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Canadian Urbanism Uncovered

Eyes on the Street Seek Voice

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scratchiti glow
photo by mbeachy

It was once self-evident that “eyes on the street” in dense urban neighbourhoods would lower crime and vandalism because they belonged to concerned citizens who were prepared to intervene when things got unruly.  Yet, while downtown Montreal is not short of eyes, and while some people will brave a call to 911 if they witness a full-out brawl or break-in, many of us are unwilling to speak up in other, less urgent instances when a simple word could be enough to curb bad behaviour.

Is it because tolerance has been lauded as the greatest virtue in our society that people hesitate to intervene?

I have watched a child deliberately pound the glass out of a car window with a rock, and tolerated this behaviour. I have seen a woman place her laptop on the seat of a 105 bus during rush-hour, while fifty people stood crammed aboard and the driver left passengers behind at the bus stop, and every single one of us tolerated it.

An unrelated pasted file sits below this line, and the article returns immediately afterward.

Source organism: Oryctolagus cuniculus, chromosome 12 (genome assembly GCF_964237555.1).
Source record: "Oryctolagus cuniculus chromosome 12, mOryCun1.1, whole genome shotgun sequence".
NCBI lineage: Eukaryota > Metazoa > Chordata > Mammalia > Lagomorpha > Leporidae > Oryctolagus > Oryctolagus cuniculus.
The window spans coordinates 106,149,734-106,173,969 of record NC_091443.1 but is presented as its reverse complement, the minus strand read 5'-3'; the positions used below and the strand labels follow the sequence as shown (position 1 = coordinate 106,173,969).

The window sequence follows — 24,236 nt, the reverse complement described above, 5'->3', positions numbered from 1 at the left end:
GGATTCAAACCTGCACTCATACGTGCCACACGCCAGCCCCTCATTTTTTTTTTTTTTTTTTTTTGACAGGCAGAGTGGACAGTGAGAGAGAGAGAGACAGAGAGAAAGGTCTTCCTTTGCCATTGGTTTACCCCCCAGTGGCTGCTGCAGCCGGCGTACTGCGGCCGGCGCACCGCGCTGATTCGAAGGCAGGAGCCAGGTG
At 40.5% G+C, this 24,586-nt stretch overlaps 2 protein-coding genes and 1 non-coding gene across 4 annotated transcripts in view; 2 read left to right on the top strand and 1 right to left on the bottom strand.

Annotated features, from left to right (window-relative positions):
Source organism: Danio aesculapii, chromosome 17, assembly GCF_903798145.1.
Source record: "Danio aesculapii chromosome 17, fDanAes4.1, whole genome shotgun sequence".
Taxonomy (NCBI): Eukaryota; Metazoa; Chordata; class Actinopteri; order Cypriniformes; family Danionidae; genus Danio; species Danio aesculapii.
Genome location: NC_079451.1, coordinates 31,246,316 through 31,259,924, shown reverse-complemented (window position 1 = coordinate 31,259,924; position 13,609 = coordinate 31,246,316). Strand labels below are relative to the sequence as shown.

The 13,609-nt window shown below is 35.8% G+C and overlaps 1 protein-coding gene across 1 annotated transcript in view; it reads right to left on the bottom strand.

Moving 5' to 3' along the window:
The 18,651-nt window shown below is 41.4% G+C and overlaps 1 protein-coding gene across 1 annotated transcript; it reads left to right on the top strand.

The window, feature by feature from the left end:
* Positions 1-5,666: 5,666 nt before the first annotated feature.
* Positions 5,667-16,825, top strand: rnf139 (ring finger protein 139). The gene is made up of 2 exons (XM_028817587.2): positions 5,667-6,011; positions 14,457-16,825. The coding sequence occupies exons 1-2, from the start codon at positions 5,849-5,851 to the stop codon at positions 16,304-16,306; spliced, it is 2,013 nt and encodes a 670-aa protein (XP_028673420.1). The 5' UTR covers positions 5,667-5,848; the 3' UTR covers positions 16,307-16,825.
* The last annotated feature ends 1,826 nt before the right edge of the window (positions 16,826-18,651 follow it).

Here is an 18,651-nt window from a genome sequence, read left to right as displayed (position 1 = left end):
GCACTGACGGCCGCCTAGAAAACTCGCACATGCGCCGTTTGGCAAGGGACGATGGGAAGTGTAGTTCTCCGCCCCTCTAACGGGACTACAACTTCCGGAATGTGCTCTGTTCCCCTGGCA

Why, I wonder, in times like these, do I feel the compulsion to mind my own business?

If I had a living grandmother, I would ask her the appropriate way to discipline a stranger’s child on the street, but I do not, and I have been hardpressed to find role models in this matter. Still, I’ve tried to forge ahead in baby steps.

This summer, I biked by a drunk woman in the Concordia ghetto who was yelling at a group of students, “go back to your country,” and I mumbled,  “hey, cut that out,” though I doubt anyone heard.

Then, last week, I saw a young man scrawl a tag in black marker in the back of a bus. Without thinking, I tapped him on the knee to get his attention and told him not to.  I’m not sure which one of us was shocked more by this reflex.